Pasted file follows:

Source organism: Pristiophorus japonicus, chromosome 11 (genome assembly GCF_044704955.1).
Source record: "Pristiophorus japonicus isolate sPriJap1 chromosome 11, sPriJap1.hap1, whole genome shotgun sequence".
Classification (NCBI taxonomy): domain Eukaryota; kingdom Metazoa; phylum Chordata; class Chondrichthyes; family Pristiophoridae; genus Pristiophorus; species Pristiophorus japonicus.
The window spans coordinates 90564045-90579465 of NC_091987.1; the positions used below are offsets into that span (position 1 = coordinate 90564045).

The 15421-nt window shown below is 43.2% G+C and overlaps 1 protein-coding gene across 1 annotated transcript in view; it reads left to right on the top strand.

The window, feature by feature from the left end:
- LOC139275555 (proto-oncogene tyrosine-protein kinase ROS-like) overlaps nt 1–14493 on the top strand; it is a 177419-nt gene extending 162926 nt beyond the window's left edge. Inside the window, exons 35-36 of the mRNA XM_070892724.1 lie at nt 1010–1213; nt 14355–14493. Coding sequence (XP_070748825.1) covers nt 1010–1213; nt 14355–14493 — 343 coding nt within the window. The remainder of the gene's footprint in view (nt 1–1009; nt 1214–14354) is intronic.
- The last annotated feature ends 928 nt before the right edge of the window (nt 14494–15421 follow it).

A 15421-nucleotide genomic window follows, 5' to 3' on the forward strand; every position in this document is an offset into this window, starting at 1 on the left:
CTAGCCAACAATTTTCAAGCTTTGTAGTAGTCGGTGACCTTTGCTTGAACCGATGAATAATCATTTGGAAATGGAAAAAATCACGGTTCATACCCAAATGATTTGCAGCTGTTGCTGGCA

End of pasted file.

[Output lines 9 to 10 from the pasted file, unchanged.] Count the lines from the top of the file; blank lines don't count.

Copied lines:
A 15421-nucleotide genomic window follows, 5' to 3' on the forward strand; every position in this document is an offset into this window, starting at 1 on the left:
CTAGCCAACAATTTTCAAGCTTTGTAGTAGTCGGTGACCTTTGCTTGAACCGATGAATAATCATTTGGAAATGGAAAAAATCACGGTTCATACCCAAATGATTTGCAGCTGTTGCTGGCA